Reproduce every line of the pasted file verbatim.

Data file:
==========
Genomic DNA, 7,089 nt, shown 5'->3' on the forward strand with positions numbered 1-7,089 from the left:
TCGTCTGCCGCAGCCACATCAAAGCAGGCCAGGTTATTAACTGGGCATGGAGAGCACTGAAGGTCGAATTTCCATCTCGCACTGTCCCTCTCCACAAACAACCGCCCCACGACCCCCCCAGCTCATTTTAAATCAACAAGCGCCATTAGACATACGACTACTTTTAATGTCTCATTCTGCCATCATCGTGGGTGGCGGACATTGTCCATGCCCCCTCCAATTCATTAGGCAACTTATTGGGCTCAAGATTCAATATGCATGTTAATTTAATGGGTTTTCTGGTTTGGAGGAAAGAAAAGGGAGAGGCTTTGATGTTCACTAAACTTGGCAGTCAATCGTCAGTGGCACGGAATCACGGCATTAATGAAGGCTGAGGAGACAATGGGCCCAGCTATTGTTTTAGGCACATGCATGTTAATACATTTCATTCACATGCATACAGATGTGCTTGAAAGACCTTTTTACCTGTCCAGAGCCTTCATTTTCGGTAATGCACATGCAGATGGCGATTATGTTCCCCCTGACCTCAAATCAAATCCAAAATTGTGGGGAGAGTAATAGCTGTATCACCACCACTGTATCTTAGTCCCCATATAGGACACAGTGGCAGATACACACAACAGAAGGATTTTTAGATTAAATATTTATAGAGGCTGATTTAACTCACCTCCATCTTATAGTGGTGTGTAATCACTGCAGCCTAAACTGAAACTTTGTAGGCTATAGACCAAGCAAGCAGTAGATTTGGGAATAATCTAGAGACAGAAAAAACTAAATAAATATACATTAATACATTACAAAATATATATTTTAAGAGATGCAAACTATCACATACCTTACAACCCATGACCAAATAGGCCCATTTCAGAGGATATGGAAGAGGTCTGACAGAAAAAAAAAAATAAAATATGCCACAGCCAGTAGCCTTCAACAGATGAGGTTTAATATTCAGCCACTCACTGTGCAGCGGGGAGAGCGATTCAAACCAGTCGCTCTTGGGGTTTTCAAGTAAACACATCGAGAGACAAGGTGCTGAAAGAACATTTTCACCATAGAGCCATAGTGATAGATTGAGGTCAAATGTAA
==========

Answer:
Genomic DNA, 7,089 nt, shown 5'->3' on the forward strand with positions numbered 1-7,089 from the left:
TCGTCTGCCGCAGCCACATCAAAGCAGGCCAGGTTATTAACTGGGCATGGAGAGCACTGAAGGTCGAATTTCCATCTCGCACTGTCCCTCTCCACAAACAACCGCCCCACGACCCCCCCAGCTCATTTTAAATCAACAAGCGCCATTAGACATACGACTACTTTTAATGTCTCATTCTGCCATCATCGTGGGTGGCGGACATTGTCCATGCCCCCTCCAATTCATTAGGCAACTTATTGGGCTCAAGATTCAATATGCATGTTAATTTAATGGGTTTTCTGGTTTGGAGGAAAGAAAAGGGAGAGGCTTTGATGTTCACTAAACTTGGCAGTCAATCGTCAGTGGCACGGAATCACGGCATTAATGAAGGCTGAGGAGACAATGGGCCCAGCTATTGTTTTAGGCACATGCATGTTAATACATTTCATTCACATGCATACAGATGTGCTTGAAAGACCTTTTTACCTGTCCAGAGCCTTCATTTTCGGTAATGCACATGCAGATGGCGATTATGTTCCCCCTGACCTCAAATCAAATCCAAAATTGTGGGGAGAGTAATAGCTGTATCACCACCACTGTATCTTAGTCCCCATATAGGACACAGTGGCAGATACACACAACAGAAGGATTTTTAGATTAAATATTTATAGAGGCTGATTTAACTCACCTCCATCTTATAGTGGTGTGTAATCACTGCAGCCTAAACTGAAACTTTGTAGGCTATAGACCAAGCAAGCAGTAGATTTGGGAATAATCTAGAGACAGAAAAAACTAAATAAATATACATTAATACATTACAAAATATATATTTTAAGAGATGCAAACTATCACATACCTTACAACCCATGACCAAATAGGCCCATTTCAGAGGATATGGAAGAGGTCTGACAGAAAAAAAAAAATAAAATATGCCACAGCCAGTAGCCTTCAACAGATGAGGTTTAATATTCAGCCACTCACTGTGCAGCGGGGAGAGCGATTCAAACCAGTCGCTCTTGGGGTTTTCAAGTAAACACATCGAGAGACAAGGTGCTGAAAGAACATTTTCACCATAGAGCCATAGTGATAGATTGAGGTCAAATGTAA